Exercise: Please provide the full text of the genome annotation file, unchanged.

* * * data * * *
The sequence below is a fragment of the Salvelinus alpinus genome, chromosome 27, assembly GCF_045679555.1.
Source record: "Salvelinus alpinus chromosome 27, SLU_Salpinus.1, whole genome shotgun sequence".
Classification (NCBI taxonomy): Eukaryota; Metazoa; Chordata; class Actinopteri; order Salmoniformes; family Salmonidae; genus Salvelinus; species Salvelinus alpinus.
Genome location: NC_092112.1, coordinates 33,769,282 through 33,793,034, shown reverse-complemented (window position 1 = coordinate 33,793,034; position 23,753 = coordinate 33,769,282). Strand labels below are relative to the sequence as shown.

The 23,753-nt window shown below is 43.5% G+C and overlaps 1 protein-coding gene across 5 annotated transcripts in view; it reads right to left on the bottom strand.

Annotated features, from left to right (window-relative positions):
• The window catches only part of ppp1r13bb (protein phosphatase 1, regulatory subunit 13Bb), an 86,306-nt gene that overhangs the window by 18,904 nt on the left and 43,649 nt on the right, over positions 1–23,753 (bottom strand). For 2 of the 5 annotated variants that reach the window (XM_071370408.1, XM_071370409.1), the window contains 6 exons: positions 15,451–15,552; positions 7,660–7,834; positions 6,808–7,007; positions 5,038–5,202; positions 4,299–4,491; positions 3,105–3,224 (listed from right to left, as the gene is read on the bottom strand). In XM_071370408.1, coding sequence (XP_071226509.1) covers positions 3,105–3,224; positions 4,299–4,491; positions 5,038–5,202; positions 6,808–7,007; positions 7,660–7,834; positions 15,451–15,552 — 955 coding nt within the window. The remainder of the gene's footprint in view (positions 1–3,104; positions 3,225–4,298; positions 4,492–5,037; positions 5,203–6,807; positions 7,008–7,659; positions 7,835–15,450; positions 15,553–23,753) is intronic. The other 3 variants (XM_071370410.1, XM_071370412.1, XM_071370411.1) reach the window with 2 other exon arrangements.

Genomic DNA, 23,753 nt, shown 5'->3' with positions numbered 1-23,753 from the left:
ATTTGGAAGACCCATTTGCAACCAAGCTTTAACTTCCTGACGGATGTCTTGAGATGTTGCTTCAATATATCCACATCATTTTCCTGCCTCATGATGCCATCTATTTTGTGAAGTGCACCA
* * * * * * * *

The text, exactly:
The sequence below is a fragment of the Salvelinus alpinus genome, chromosome 27, assembly GCF_045679555.1.
Source record: "Salvelinus alpinus chromosome 27, SLU_Salpinus.1, whole genome shotgun sequence".
Classification (NCBI taxonomy): Eukaryota; Metazoa; Chordata; class Actinopteri; order Salmoniformes; family Salmonidae; genus Salvelinus; species Salvelinus alpinus.
Genome location: NC_092112.1, coordinates 33,769,282 through 33,793,034, shown reverse-complemented (window position 1 = coordinate 33,793,034; position 23,753 = coordinate 33,769,282). Strand labels below are relative to the sequence as shown.

The 23,753-nt window shown below is 43.5% G+C and overlaps 1 protein-coding gene across 5 annotated transcripts in view; it reads right to left on the bottom strand.

Annotated features, from left to right (window-relative positions):
• The window catches only part of ppp1r13bb (protein phosphatase 1, regulatory subunit 13Bb), an 86,306-nt gene that overhangs the window by 18,904 nt on the left and 43,649 nt on the right, over positions 1–23,753 (bottom strand). For 2 of the 5 annotated variants that reach the window (XM_071370408.1, XM_071370409.1), the window contains 6 exons: positions 15,451–15,552; positions 7,660–7,834; positions 6,808–7,007; positions 5,038–5,202; positions 4,299–4,491; positions 3,105–3,224 (listed from right to left, as the gene is read on the bottom strand). In XM_071370408.1, coding sequence (XP_071226509.1) covers positions 3,105–3,224; positions 4,299–4,491; positions 5,038–5,202; positions 6,808–7,007; positions 7,660–7,834; positions 15,451–15,552 — 955 coding nt within the window. The remainder of the gene's footprint in view (positions 1–3,104; positions 3,225–4,298; positions 4,492–5,037; positions 5,203–6,807; positions 7,008–7,659; positions 7,835–15,450; positions 15,553–23,753) is intronic. The other 3 variants (XM_071370410.1, XM_071370412.1, XM_071370411.1) reach the window with 2 other exon arrangements.

Genomic DNA, 23,753 nt, shown 5'->3' with positions numbered 1-23,753 from the left:
ATTTGGAAGACCCATTTGCAACCAAGCTTTAACTTCCTGACGGATGTCTTGAGATGTTGCTTCAATATATCCACATCATTTTCCTGCCTCATGATGCCATCTATTTTGTGAAGTGCACCA